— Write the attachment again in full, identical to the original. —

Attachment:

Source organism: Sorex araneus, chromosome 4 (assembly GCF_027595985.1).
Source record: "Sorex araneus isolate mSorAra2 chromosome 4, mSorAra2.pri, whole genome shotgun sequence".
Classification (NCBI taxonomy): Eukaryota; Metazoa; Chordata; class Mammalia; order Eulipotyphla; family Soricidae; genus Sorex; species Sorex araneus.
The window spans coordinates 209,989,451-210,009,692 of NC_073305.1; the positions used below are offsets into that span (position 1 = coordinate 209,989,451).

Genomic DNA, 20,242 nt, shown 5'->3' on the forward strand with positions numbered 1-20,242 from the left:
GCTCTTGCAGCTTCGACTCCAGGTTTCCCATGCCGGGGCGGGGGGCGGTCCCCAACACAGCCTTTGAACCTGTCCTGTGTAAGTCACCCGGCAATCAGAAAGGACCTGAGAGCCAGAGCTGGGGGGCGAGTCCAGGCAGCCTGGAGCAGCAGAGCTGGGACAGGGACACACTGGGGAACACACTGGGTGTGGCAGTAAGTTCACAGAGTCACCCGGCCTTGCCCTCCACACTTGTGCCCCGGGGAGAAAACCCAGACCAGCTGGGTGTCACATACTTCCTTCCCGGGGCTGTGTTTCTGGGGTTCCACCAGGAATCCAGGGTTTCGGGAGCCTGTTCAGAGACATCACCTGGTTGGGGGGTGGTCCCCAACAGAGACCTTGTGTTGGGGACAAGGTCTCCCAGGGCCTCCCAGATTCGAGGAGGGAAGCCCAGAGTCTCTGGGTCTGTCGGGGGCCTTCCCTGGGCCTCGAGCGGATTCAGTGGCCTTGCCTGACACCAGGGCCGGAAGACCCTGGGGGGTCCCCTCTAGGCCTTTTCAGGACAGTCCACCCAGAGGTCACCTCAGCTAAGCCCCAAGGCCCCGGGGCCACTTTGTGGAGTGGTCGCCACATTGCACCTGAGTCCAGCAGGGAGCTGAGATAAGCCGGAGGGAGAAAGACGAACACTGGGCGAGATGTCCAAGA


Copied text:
Source organism: Sorex araneus, chromosome 4 (assembly GCF_027595985.1).
Source record: "Sorex araneus isolate mSorAra2 chromosome 4, mSorAra2.pri, whole genome shotgun sequence".
Classification (NCBI taxonomy): Eukaryota; Metazoa; Chordata; class Mammalia; order Eulipotyphla; family Soricidae; genus Sorex; species Sorex araneus.
The window spans coordinates 209,989,451-210,009,692 of NC_073305.1; the positions used below are offsets into that span (position 1 = coordinate 209,989,451).

Genomic DNA, 20,242 nt, shown 5'->3' on the forward strand with positions numbered 1-20,242 from the left:
GCTCTTGCAGCTTCGACTCCAGGTTTCCCATGCCGGGGCGGGGGGCGGTCCCCAACACAGCCTTTGAACCTGTCCTGTGTAAGTCACCCGGCAATCAGAAAGGACCTGAGAGCCAGAGCTGGGGGGCGAGTCCAGGCAGCCTGGAGCAGCAGAGCTGGGACAGGGACACACTGGGGAACACACTGGGTGTGGCAGTAAGTTCACAGAGTCACCCGGCCTTGCCCTCCACACTTGTGCCCCGGGGAGAAAACCCAGACCAGCTGGGTGTCACATACTTCCTTCCCGGGGCTGTGTTTCTGGGGTTCCACCAGGAATCCAGGGTTTCGGGAGCCTGTTCAGAGACATCACCTGGTTGGGGGGTGGTCCCCAACAGAGACCTTGTGTTGGGGACAAGGTCTCCCAGGGCCTCCCAGATTCGAGGAGGGAAGCCCAGAGTCTCTGGGTCTGTCGGGGGCCTTCCCTGGGCCTCGAGCGGATTCAGTGGCCTTGCCTGACACCAGGGCCGGAAGACCCTGGGGGGTCCCCTCTAGGCCTTTTCAGGACAGTCCACCCAGAGGTCACCTCAGCTAAGCCCCAAGGCCCCGGGGCCACTTTGTGGAGTGGTCGCCACATTGCACCTGAGTCCAGCAGGGAGCTGAGATAAGCCGGAGGGAGAAAGACGAACACTGGGCGAGATGTCCAAGA